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contact stiffness

Dr. Hanaor - Department of Ceramic Materials - TU Berlin's picture

Contact stiffness of rough surfaces

Contact stiffness of multiscale surfaces by truncation analysis

 

In this concise piece of work, an effective method is shown to gain new understandings into the role of surface structure in the field of contact mechanics. In particular, normal contact stiffness is correlated to parameters of surfaces' fractal dimension and amplitude. 

Nonlinear stiffness for cohesive behaviour

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Hi all,

 Does anyone know how to define nonliner (or exponential) stiffness for cohesive behaviour (for ascending branch before damage)? In CAE it's only allowed to enter one value

 Thanks

 Mo

Surface Roughness and Electrical Contact Resistance

J.R.Barber The contact of rough surfaces Surfaces are rough on the microscopic scale, so contact is restricted to a few `actual contact areas'. If a current flows between two contacting bodies, it has to pass through these areas, causing an electrical contact resistance. The problem can be seen as analogous to a large number of people trying to get out of a hall through a small number of doors.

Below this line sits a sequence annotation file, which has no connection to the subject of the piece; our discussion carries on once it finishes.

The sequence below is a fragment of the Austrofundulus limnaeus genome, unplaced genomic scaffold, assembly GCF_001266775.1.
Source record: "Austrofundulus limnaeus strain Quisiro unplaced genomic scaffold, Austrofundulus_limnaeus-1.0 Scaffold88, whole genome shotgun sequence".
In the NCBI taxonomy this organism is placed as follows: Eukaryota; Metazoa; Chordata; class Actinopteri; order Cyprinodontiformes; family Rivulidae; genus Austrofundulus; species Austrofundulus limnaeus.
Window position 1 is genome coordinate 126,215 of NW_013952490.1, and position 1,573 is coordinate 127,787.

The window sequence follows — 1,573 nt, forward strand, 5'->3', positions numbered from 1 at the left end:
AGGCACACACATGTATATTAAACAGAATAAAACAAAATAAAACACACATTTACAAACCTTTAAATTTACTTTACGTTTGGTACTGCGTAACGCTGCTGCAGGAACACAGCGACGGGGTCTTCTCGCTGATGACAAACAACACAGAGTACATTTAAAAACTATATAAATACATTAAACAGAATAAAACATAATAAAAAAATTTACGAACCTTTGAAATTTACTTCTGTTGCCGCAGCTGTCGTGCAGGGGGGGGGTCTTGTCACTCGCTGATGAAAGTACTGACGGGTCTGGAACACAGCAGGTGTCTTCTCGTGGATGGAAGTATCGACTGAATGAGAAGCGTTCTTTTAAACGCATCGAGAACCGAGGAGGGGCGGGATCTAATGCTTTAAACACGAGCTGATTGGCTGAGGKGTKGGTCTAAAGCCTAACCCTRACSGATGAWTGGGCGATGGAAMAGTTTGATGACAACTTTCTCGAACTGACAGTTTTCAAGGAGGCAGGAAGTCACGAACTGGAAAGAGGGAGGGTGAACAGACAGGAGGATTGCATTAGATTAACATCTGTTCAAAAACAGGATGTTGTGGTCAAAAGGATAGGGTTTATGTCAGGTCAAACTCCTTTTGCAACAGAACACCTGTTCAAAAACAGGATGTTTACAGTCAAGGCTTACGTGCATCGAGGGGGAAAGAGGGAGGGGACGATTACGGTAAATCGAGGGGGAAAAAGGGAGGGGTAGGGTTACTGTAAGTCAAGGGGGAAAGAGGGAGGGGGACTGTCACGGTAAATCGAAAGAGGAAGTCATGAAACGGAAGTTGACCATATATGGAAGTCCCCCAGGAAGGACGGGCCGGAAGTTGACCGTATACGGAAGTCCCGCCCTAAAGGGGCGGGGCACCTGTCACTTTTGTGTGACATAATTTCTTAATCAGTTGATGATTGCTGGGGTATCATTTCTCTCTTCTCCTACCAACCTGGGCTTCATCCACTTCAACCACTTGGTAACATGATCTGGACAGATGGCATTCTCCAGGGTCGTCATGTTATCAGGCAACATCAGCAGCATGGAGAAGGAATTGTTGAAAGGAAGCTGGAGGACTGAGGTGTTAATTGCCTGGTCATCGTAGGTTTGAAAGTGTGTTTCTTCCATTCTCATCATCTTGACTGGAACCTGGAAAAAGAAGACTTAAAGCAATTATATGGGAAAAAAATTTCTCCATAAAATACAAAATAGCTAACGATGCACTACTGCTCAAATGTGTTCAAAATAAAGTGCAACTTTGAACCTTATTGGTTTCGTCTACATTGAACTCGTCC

Classical treatments of the problem are mostly based on the approximation of the surfaces as a set of `asperities' of idealized shape. The real surfaces are represented as a statistical distribution of such asperities with height above some datum surface. However, modern measurement techniques have shown surfaces have multiscale, quasi-fractal characteristics over a wide range of length scales. This makes it difficult to decide on what scale to define the asperities.

Yanfei Gao's picture

Nanoscale incipient asperity sliding and interface micro-slip assessed by the measurement of tangential contact stiffness

Experiments with a multidimensional nano-contact system (Lucas, Hay, and Oliver, J. Mater. Res. 2004) have shown that, prior to kinetic frictional sliding, there is a significant reduction of the tangential contact stiffness relative to the elastic prediction. The reduction occurs at contact sizes below about 50~200nm for aluminum single crystals and several other materials. Using a cohesive interface model, we find that this reduction corresponds to a transition from a small-scale-slip to large-scale-slip condition of the interface.

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